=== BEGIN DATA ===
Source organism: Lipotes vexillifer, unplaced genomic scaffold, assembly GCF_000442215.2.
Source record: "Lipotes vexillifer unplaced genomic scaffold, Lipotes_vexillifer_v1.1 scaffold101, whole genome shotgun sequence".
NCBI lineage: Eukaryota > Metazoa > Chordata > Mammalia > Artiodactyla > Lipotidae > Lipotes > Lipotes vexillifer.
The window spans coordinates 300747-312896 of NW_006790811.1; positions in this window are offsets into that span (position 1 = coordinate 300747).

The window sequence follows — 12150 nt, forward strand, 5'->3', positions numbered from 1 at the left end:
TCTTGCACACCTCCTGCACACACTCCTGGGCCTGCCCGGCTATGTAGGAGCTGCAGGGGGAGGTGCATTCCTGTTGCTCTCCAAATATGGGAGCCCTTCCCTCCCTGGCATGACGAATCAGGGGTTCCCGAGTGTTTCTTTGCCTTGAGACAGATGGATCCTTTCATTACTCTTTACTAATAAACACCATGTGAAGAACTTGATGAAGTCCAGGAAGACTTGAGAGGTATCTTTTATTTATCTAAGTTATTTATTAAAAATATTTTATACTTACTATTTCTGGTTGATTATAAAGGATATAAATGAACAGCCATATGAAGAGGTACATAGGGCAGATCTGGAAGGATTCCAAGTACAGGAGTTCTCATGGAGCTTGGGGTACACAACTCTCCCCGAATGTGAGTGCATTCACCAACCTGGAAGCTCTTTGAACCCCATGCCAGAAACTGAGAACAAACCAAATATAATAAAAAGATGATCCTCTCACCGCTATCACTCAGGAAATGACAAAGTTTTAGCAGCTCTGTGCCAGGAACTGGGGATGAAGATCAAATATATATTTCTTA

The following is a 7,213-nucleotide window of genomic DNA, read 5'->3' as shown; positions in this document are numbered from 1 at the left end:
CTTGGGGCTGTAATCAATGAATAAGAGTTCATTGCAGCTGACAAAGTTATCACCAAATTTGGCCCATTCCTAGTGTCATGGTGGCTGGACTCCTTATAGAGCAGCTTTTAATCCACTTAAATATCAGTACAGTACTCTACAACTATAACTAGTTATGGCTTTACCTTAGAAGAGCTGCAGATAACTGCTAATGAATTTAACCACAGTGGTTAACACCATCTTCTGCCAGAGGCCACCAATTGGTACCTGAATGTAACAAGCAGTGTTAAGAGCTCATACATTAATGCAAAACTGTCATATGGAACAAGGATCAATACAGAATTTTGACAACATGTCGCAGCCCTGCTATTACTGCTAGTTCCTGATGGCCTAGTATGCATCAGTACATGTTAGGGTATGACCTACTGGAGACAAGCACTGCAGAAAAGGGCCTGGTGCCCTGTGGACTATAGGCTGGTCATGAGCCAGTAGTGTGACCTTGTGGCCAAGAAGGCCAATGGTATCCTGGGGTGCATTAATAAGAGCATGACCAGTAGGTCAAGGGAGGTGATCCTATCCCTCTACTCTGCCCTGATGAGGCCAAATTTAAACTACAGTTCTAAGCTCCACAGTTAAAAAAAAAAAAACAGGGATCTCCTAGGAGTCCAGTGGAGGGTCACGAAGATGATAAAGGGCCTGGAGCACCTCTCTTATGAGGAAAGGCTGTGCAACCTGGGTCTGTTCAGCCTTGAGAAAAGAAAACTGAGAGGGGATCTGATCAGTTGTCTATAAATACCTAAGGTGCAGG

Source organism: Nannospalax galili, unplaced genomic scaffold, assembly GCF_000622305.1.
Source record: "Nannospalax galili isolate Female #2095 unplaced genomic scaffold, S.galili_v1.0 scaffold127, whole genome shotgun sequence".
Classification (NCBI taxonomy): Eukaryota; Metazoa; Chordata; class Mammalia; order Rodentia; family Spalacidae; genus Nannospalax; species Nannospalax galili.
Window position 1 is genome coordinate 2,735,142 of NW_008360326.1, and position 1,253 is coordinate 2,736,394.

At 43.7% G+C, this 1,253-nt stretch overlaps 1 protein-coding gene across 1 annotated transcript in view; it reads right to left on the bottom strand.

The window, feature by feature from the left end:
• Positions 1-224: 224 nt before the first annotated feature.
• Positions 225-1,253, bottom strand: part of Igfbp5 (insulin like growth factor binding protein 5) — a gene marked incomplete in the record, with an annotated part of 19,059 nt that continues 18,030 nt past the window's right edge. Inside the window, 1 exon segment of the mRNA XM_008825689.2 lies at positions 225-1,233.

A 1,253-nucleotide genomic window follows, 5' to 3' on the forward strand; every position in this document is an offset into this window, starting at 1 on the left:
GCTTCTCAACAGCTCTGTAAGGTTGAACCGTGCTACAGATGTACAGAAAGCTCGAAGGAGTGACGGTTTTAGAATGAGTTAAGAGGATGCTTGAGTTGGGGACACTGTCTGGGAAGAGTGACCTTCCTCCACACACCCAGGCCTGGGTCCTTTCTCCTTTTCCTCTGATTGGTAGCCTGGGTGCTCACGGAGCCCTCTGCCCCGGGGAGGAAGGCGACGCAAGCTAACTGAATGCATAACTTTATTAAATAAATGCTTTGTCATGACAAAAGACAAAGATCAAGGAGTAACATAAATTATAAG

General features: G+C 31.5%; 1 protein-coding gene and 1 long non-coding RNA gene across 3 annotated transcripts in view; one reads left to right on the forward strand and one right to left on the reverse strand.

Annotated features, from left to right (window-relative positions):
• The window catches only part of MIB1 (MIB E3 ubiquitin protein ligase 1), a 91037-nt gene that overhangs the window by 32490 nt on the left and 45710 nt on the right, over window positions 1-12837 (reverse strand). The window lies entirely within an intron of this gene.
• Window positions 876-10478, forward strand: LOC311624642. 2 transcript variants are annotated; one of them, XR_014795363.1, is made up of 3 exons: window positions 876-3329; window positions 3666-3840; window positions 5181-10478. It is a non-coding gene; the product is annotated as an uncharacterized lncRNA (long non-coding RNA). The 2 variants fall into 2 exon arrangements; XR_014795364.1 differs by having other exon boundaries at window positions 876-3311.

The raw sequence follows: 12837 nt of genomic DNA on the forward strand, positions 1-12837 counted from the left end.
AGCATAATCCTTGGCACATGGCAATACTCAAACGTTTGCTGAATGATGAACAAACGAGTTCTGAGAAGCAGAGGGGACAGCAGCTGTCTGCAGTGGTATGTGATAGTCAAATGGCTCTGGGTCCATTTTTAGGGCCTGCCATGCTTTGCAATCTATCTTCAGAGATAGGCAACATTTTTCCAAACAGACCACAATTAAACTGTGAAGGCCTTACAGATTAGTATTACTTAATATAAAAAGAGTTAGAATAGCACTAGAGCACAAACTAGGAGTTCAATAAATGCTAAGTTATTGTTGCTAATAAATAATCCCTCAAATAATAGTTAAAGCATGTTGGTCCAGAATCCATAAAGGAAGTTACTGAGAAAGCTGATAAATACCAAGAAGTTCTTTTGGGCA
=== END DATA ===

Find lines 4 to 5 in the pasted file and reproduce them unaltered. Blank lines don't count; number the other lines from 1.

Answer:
The window spans coordinates 300747-312896 of NW_006790811.1; positions in this window are offsets into that span (position 1 = coordinate 300747).

The window sequence follows — 12150 nt, forward strand, 5'->3', positions numbered from 1 at the left end: